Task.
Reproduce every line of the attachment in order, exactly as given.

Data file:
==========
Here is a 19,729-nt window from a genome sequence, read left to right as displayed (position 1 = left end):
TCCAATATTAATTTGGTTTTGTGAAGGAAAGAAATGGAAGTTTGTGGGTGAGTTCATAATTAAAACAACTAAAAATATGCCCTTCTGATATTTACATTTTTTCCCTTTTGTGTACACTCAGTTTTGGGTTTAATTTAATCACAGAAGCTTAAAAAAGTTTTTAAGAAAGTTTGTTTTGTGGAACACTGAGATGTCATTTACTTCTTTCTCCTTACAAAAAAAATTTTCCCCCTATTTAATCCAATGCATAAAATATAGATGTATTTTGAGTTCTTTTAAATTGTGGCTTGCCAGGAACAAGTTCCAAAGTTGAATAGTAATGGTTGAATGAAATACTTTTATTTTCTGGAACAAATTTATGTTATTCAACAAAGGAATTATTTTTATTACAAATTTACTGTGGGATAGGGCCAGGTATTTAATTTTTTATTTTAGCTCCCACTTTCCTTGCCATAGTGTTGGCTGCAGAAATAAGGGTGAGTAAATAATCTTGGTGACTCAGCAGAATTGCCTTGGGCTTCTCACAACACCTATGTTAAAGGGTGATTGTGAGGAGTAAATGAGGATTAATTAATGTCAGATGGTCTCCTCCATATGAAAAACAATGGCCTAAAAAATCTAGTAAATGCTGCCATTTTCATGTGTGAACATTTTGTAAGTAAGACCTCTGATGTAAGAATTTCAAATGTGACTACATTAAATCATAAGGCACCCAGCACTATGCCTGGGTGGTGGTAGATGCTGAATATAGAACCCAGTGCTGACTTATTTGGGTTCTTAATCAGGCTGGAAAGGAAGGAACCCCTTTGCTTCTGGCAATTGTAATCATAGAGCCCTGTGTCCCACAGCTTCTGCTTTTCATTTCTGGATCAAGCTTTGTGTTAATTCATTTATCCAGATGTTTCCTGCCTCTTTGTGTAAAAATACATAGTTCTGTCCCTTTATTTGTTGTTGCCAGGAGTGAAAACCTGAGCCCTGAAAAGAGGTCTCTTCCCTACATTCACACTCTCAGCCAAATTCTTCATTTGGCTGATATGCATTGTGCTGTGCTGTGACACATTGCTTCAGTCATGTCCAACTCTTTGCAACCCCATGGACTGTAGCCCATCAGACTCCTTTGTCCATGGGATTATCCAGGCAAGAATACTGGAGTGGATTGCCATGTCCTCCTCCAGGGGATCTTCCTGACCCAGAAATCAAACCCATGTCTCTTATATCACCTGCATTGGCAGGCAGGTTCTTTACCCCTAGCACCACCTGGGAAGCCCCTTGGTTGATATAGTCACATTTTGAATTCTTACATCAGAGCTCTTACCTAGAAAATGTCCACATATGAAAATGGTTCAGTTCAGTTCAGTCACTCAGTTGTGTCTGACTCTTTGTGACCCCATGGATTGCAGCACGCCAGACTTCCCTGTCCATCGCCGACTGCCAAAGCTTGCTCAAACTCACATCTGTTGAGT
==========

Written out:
Here is a 19,729-nt window from a genome sequence, read left to right as displayed (position 1 = left end):
TCCAATATTAATTTGGTTTTGTGAAGGAAAGAAATGGAAGTTTGTGGGTGAGTTCATAATTAAAACAACTAAAAATATGCCCTTCTGATATTTACATTTTTTCCCTTTTGTGTACACTCAGTTTTGGGTTTAATTTAATCACAGAAGCTTAAAAAAGTTTTTAAGAAAGTTTGTTTTGTGGAACACTGAGATGTCATTTACTTCTTTCTCCTTACAAAAAAAATTTTCCCCCTATTTAATCCAATGCATAAAATATAGATGTATTTTGAGTTCTTTTAAATTGTGGCTTGCCAGGAACAAGTTCCAAAGTTGAATAGTAATGGTTGAATGAAATACTTTTATTTTCTGGAACAAATTTATGTTATTCAACAAAGGAATTATTTTTATTACAAATTTACTGTGGGATAGGGCCAGGTATTTAATTTTTTATTTTAGCTCCCACTTTCCTTGCCATAGTGTTGGCTGCAGAAATAAGGGTGAGTAAATAATCTTGGTGACTCAGCAGAATTGCCTTGGGCTTCTCACAACACCTATGTTAAAGGGTGATTGTGAGGAGTAAATGAGGATTAATTAATGTCAGATGGTCTCCTCCATATGAAAAACAATGGCCTAAAAAATCTAGTAAATGCTGCCATTTTCATGTGTGAACATTTTGTAAGTAAGACCTCTGATGTAAGAATTTCAAATGTGACTACATTAAATCATAAGGCACCCAGCACTATGCCTGGGTGGTGGTAGATGCTGAATATAGAACCCAGTGCTGACTTATTTGGGTTCTTAATCAGGCTGGAAAGGAAGGAACCCCTTTGCTTCTGGCAATTGTAATCATAGAGCCCTGTGTCCCACAGCTTCTGCTTTTCATTTCTGGATCAAGCTTTGTGTTAATTCATTTATCCAGATGTTTCCTGCCTCTTTGTGTAAAAATACATAGTTCTGTCCCTTTATTTGTTGTTGCCAGGAGTGAAAACCTGAGCCCTGAAAAGAGGTCTCTTCCCTACATTCACACTCTCAGCCAAATTCTTCATTTGGCTGATATGCATTGTGCTGTGCTGTGACACATTGCTTCAGTCATGTCCAACTCTTTGCAACCCCATGGACTGTAGCCCATCAGACTCCTTTGTCCATGGGATTATCCAGGCAAGAATACTGGAGTGGATTGCCATGTCCTCCTCCAGGGGATCTTCCTGACCCAGAAATCAAACCCATGTCTCTTATATCACCTGCATTGGCAGGCAGGTTCTTTACCCCTAGCACCACCTGGGAAGCCCCTTGGTTGATATAGTCACATTTTGAATTCTTACATCAGAGCTCTTACCTAGAAAATGTCCACATATGAAAATGGTTCAGTTCAGTTCAGTCACTCAGTTGTGTCTGACTCTTTGTGACCCCATGGATTGCAGCACGCCAGACTTCCCTGTCCATCGCCGACTGCCAAAGCTTGCTCAAACTCACATCTGTTGAGT